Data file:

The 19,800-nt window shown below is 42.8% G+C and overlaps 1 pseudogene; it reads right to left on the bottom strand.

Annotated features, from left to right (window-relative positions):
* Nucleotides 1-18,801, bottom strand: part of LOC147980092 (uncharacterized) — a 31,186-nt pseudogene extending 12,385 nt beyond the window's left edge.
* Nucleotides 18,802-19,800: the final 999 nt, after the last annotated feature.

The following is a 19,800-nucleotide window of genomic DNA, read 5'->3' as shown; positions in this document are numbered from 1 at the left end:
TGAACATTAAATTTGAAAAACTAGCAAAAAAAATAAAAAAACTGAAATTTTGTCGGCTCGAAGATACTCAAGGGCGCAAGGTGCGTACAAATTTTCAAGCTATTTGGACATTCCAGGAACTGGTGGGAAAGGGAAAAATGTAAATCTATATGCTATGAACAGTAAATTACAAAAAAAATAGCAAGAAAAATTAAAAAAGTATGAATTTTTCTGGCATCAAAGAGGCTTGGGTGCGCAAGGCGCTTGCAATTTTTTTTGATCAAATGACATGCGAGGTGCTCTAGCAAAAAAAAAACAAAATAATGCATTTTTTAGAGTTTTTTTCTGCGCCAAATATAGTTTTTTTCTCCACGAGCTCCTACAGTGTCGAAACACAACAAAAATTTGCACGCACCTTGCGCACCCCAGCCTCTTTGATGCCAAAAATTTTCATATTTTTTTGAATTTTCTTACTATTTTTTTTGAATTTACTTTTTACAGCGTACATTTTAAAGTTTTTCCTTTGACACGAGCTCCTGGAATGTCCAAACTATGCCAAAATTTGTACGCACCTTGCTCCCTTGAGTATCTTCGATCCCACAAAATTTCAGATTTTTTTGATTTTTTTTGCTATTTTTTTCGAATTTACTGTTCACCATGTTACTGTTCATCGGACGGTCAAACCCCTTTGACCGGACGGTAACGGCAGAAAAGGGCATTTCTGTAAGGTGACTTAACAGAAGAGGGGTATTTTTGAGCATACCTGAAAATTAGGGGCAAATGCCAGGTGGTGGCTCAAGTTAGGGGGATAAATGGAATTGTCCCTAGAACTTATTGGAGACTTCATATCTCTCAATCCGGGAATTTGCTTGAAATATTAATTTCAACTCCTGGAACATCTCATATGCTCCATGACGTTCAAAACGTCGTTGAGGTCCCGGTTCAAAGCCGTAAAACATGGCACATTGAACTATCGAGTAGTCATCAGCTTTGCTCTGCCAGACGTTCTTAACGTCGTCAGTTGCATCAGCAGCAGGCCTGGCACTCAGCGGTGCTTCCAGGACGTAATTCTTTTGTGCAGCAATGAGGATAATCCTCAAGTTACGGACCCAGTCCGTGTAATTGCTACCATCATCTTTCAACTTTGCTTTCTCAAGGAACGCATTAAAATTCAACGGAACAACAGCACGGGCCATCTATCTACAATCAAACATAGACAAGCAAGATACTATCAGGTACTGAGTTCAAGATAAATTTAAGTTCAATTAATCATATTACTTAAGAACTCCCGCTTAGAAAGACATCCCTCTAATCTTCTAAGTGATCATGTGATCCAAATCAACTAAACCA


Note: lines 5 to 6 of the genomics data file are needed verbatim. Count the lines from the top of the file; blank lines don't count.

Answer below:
The following is a 19,800-nucleotide window of genomic DNA, read 5'->3' as shown; positions in this document are numbered from 1 at the left end:
TGAACATTAAATTTGAAAAACTAGCAAAAAAAATAAAAAAACTGAAATTTTGTCGGCTCGAAGATACTCAAGGGCGCAAGGTGCGTACAAATTTTCAAGCTATTTGGACATTCCAGGAACTGGTGGGAAAGGGAAAAATGTAAATCTATATGCTATGAACAGTAAATTACAAAAAAAATAGCAAGAAAAATTAAAAAAGTATGAATTTTTCTGGCATCAAAGAGGCTTGGGTGCGCAAGGCGCTTGCAATTTTTTTTGATCAAATGACATGCGAGGTGCTCTAGCAAAAAAAAAACAAAATAATGCATTTTTTAGAGTTTTTTTCTGCGCCAAATATAGTTTTTTTCTCCACGAGCTCCTACAGTGTCGAAACACAACAAAAATTTGCACGCACCTTGCGCACCCCAGCCTCTTTGATGCCAAAAATTTTCATATTTTTTTGAATTTTCTTACTATTTTTTTTGAATTTACTTTTTACAGCGTACATTTTAAAGTTTTTCCTTTGACACGAGCTCCTGGAATGTCCAAACTATGCCAAAATTTGTACGCACCTTGCTCCCTTGAGTATCTTCGATCCCACAAAATTTCAGATTTTTTTGATTTTTTTTGCTATTTTTTTCGAATTTACTGTTCACCATGTTACTGTTCATCGGACGGTCAAACCCCTTTGACCGGACGGTAACGGCAGAAAAGGGCATTTCTGTAAGGTGACTTAACAGAAGAGGGGTATTTTTGAGCATACCTGAAAATTAGGGGCAAATGCCAGGTGGTGGCTCAAGTTAGGGGGATAAATGGAATTGTCCCTAGAACTTATTGGAGACTTCATATCTCTCAATCCGGGAATTTGCTTGAAATATTAATTTCAACTCCTGGAACATCTCATATGCTCCATGACGTTCAAAACGTCGTTGAGGTCCCGGTTCAAAGCCGTAAAACATGGCACATTGAACTATCGAGTAGTCATCAGCTTTGCTCTGCCAGACGTTCTTAACGTCGTCAGTTGCATCAGCAGCAGGCCTGGCACTCAGCGGTGCTTCCAGGACGTAATTCTTTTGTGCAGCAATGAGGATAATCCTCAAGTTACGGACCCAGTCCGTGTAATTGCTACCATCATCTTTCAACTTTGCTTTCTCAAGGAACGCATTAAAATTCAACGGAACAACAGCACGGGCCATCTATCTACAATCAAACATAGACAAGCAAGATACTATCAGGTACTGAGTTCAAGATAAATTTAAGTTCAATTAATCATATTACTTAAGAACTCCCGCTTAGAAAGACATCCCTCTAATCTTCTAAGTGATCATGTGATCCAAATCAACTAAACCA